The number of “as a Service” types continues to grow and we are even seeing services that help you build your own service. PublishMyData falls into this category as it offers Infrastructure as a Service (IaaS) which enables you to offer your Data as a Service (DaaS) and it supports linked data.
Kynetx has released an uber-extension for major browsers that lets developers build add-ons to websites using the Kynetx API. As part of its move to a central extension, Kynetx launched a marketplace to list and discover apps built on top of its platform.
Appcelerator, a company focused on cross-platform development tools, has started extending itself into the world of APIs by offering mobile developers drop-in tools for integrating their applications with popular web services. Appcelerator recently announced a new offering called Titanium+Plus, a set of premium modules that developers can purchase to incorporate into applications built using Titanium Mobile, Appcelerator's open source mobile development platform. Rather than mainly providing new or deeper access to the core functions of devices, the new Titanium+Plus modules are focused outward—or maybe upward—towards the cloud. In fact, the announcement came with a new tagline: "The cloud starts here™".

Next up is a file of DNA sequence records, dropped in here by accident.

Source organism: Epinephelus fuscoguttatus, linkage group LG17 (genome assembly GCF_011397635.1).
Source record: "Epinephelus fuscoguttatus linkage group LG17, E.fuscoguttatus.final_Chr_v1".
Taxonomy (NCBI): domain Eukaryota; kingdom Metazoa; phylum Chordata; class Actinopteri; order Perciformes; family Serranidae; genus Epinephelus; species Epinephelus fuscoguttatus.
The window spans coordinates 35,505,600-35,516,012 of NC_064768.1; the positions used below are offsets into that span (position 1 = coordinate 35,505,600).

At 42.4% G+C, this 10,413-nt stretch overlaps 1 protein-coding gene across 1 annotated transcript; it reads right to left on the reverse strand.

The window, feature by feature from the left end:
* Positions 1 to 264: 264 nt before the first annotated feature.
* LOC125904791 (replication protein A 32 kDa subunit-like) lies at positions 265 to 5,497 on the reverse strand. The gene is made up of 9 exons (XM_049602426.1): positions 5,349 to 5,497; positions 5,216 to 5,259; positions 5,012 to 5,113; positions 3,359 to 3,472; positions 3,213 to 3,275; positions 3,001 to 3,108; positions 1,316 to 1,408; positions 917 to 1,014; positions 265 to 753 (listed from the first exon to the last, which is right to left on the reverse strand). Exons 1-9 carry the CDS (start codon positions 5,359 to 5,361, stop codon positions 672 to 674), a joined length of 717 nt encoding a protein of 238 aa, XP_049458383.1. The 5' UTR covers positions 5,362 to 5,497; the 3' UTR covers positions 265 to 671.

Google continues to push away at improving its platform-as-a-service offering, the Google App Engine API. It has already seen two minor releases this year with the latest release bringing in much needed updates to the XMPP and Task Queue APIs. An earlier release in the year focused on the High Replication Datastore, that was clearly targeted to mission critical applications.